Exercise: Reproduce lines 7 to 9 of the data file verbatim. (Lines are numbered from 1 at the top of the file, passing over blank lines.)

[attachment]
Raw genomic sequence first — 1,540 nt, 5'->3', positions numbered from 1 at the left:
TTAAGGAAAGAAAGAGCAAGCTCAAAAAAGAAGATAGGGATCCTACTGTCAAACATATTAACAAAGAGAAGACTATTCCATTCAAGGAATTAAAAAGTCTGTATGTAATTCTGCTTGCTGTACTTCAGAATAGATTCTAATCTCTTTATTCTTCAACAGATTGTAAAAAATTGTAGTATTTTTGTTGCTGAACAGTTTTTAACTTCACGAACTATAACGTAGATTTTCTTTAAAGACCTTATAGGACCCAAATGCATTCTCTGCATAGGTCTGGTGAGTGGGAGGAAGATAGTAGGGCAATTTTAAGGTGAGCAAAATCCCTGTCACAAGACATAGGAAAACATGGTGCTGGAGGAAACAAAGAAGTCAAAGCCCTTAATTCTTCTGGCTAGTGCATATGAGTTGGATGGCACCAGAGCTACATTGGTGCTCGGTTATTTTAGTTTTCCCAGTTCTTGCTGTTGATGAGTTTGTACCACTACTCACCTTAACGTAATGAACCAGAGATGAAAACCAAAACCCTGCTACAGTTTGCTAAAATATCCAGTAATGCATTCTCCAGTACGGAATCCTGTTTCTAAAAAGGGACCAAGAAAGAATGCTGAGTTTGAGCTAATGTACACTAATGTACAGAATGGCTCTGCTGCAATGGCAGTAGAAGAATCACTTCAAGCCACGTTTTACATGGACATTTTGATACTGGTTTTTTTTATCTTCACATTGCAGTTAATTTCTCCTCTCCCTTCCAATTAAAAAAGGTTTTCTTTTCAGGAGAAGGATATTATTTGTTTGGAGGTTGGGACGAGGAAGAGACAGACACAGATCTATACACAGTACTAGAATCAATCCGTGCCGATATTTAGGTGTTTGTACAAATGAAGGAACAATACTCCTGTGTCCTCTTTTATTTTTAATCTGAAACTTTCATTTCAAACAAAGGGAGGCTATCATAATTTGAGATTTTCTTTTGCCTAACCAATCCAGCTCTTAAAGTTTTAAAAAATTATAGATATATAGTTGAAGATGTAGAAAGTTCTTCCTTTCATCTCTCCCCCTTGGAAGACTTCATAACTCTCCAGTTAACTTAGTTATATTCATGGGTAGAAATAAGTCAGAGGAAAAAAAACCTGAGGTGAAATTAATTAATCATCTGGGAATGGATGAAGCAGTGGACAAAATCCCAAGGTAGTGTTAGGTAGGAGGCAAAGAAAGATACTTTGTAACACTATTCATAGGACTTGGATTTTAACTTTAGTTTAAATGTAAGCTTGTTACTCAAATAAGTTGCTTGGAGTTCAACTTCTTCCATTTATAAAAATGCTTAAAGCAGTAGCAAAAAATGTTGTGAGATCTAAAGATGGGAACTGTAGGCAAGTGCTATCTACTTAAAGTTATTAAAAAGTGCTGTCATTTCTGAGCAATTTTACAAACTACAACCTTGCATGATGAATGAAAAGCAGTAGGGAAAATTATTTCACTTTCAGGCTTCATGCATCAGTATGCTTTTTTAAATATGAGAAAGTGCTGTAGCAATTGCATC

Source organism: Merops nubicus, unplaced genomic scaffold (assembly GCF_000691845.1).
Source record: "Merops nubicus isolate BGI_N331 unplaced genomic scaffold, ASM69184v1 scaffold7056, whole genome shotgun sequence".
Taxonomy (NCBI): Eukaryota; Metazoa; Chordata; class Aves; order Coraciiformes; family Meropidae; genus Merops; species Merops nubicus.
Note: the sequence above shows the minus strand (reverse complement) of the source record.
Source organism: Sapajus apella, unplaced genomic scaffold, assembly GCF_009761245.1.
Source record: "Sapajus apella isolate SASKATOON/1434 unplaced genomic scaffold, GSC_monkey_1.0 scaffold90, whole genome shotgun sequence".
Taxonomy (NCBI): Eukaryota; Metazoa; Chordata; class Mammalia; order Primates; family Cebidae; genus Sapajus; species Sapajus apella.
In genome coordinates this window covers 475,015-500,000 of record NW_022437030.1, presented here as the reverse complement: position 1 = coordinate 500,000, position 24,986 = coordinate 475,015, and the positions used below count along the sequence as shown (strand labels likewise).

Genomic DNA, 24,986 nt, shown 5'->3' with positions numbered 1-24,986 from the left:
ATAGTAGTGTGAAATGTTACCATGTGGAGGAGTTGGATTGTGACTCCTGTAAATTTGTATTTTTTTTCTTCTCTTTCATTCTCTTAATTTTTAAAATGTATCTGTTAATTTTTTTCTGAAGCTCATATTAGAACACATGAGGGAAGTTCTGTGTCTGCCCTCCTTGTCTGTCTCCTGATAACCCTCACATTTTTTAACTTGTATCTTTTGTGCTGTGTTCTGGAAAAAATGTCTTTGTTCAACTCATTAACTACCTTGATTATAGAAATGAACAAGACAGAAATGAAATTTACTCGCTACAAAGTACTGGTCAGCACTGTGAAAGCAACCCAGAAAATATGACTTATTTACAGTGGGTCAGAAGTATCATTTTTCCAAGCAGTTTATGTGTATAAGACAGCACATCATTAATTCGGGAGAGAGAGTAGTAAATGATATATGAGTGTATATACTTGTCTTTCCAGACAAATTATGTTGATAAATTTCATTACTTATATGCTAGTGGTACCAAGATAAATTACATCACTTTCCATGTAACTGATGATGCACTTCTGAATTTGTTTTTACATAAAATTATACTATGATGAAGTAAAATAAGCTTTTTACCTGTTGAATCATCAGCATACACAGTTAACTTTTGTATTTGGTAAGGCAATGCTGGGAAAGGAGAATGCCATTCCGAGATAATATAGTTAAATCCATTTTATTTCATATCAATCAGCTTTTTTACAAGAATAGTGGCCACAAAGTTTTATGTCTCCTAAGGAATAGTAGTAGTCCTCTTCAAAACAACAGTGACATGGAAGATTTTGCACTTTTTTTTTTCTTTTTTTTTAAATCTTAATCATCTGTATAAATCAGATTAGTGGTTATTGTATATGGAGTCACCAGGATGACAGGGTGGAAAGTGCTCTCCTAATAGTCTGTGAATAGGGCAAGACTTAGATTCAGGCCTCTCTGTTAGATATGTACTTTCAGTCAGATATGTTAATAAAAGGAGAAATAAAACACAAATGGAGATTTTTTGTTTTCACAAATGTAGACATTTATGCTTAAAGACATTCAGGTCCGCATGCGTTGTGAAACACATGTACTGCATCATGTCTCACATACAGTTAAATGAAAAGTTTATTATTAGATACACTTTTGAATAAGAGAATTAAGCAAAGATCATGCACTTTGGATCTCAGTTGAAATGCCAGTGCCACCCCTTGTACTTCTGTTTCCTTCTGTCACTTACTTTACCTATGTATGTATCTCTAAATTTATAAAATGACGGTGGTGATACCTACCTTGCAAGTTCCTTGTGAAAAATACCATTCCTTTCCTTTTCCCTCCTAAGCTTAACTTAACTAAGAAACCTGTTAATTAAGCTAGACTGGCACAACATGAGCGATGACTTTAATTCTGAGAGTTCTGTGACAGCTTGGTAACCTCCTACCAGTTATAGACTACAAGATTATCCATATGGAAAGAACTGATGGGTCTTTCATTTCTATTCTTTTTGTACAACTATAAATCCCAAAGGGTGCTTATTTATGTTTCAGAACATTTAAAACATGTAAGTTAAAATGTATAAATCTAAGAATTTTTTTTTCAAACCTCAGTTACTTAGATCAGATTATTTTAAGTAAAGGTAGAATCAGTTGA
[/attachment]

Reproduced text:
Source organism: Sapajus apella, unplaced genomic scaffold, assembly GCF_009761245.1.
Source record: "Sapajus apella isolate SASKATOON/1434 unplaced genomic scaffold, GSC_monkey_1.0 scaffold90, whole genome shotgun sequence".
Taxonomy (NCBI): Eukaryota; Metazoa; Chordata; class Mammalia; order Primates; family Cebidae; genus Sapajus; species Sapajus apella.